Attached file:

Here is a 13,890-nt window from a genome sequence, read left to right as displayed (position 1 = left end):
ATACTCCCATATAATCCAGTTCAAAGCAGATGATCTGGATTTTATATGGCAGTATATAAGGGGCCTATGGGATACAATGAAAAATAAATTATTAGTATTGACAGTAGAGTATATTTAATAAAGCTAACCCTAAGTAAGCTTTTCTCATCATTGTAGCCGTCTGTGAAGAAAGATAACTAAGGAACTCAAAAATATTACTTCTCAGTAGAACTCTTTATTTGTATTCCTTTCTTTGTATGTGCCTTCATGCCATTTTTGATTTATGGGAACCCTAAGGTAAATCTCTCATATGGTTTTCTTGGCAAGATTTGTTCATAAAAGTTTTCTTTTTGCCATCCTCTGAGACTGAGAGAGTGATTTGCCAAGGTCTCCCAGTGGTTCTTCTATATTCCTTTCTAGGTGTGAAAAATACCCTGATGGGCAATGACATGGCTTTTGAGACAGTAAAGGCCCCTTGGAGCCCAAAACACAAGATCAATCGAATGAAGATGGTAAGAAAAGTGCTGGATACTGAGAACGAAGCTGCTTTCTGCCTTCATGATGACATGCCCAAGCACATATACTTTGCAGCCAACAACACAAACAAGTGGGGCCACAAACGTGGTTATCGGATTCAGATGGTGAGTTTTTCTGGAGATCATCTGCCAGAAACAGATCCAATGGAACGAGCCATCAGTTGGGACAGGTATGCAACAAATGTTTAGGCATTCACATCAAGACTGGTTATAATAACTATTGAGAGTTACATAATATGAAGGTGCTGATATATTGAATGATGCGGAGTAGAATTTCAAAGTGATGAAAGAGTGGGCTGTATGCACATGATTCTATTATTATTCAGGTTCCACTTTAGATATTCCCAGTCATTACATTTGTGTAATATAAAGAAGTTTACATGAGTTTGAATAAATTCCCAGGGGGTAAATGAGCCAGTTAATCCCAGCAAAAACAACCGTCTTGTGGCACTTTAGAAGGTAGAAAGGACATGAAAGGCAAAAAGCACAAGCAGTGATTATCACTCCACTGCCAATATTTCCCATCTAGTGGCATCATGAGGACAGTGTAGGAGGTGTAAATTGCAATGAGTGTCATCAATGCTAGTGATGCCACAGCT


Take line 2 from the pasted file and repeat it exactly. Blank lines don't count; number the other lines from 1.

ATACTCCCATATAATCCAGTTCAAAGCAGATGATCTGGATTTTATATGGCAGTATATAAGGGGCCTATGGGATACAATGAAAAATAAATTATTAGTATTGACAGTAGAGTATATTTAATAAAGCTAACCCTAAGTAAGCTTTTCTCATCATTGTAGCCGTCTGTGAAGAAAGATAACTAAGGAACTCAAAAATATTACTTCTCAGTAGAACTCTTTATTTGTATTCCTTTCTTTGTATGTGCCTTCATGCCATTTTTGATTTATGGGAACCCTAAGGTAAATCTCTCATATGGTTTTCTTGGCAAGATTTGTTCATAAAAGTTTTCTTTTTGCCATCCTCTGAGACTGAGAGAGTGATTTGCCAAGGTCTCCCAGTGGTTCTTCTATATTCCTTTCTAGGTGTGAAAAATACCCTGATGGGCAATGACATGGCTTTTGAGACAGTAAAGGCCCCTTGGAGCCCAAAACACAAGATCAATCGAATGAAGATGGTAAGAAAAGTGCTGGATACTGAGAACGAAGCTGCTTTCTGCCTTCATGATGACATGCCCAAGCACATATACTTTGCAGCCAACAACACAAACAAGTGGGGCCACAAACGTGGTTATCGGATTCAGATGGTGAGTTTTTCTGGAGATCATCTGCCAGAAACAGATCCAATGGAACGAGCCATCAGTTGGGACAGGTATGCAACAAATGTTTAGGCATTCACATCAAGACTGGTTATAATAACTATTGAGAGTTACATAATATGAAGGTGCTGATATATTGAATGATGCGGAGTAGAATTTCAAAGTGATGAAAGAGTGGGCTGTATGCACATGATTCTATTATTATTCAGGTTCCACTTTAGATATTCCCAGTCATTACATTTGTGTAATATAAAGAAGTTTACATGAGTTTGAATAAATTCCCAGGGGGTAAATGAGCCAGTTAATCCCAGCAAAAACAACCGTCTTGTGGCACTTTAGAAGGTAGAAAGGACATGAAAGGCAAAAAGCACAAGCAGTGATTATCACTCCACTGCCAATATTTCCCATCTAGTGGCATCATGAGGACAGTGTAGGAGGTGTAAATTGCAATGAGTGTCATCAATGCTAGTGATGCCACAGCT